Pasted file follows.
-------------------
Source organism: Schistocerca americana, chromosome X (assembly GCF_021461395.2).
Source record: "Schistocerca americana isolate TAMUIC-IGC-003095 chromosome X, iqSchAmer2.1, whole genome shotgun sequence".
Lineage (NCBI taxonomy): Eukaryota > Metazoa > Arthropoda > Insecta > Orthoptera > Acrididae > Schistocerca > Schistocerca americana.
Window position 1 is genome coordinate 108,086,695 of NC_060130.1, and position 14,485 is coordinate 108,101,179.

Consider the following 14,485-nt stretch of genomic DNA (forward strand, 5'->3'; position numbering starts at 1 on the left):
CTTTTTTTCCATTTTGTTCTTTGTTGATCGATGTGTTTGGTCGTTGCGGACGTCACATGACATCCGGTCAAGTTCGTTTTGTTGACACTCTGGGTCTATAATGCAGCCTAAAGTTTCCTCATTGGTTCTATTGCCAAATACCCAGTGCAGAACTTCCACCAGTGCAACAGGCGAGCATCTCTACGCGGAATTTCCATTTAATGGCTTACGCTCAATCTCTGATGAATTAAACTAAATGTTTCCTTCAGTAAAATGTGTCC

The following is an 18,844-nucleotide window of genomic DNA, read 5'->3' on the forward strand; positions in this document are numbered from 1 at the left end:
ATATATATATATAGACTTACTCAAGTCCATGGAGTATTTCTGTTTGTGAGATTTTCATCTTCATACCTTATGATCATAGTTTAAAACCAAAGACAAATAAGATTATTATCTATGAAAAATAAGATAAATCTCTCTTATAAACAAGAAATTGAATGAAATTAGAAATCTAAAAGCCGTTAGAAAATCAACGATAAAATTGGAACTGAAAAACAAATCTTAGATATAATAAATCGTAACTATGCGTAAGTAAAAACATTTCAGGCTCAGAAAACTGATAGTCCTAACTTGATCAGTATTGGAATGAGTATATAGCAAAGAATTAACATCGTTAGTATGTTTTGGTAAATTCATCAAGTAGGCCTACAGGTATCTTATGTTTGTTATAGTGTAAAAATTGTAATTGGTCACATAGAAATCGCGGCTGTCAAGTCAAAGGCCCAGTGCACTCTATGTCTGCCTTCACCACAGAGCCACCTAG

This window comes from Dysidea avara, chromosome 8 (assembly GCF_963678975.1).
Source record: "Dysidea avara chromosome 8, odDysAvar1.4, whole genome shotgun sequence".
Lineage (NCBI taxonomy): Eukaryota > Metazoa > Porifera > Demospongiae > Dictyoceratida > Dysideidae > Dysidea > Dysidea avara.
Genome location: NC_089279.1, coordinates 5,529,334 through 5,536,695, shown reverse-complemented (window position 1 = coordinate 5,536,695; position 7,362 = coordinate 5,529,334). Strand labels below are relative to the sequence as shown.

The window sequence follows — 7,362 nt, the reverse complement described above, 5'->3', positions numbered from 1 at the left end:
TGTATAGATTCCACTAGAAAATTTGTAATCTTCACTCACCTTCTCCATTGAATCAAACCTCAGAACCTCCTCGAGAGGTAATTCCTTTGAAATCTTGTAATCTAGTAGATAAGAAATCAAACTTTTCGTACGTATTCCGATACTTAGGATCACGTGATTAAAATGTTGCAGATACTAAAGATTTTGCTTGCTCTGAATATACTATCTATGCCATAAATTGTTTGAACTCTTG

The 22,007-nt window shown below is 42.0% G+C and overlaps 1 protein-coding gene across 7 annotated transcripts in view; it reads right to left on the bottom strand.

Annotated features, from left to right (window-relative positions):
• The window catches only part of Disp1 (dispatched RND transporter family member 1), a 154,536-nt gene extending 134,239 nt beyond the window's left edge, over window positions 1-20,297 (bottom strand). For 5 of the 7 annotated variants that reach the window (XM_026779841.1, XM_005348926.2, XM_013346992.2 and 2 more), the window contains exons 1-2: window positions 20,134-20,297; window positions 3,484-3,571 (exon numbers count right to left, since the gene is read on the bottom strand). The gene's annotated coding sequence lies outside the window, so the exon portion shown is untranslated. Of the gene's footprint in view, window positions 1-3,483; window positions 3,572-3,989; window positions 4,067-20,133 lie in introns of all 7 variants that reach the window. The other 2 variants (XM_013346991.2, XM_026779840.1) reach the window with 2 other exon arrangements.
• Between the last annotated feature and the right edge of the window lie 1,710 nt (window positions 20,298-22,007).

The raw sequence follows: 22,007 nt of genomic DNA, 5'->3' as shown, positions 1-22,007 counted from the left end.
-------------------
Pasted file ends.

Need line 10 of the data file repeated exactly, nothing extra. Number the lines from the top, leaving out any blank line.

Source record: "Dysidea avara chromosome 8, odDysAvar1.4, whole genome shotgun sequence".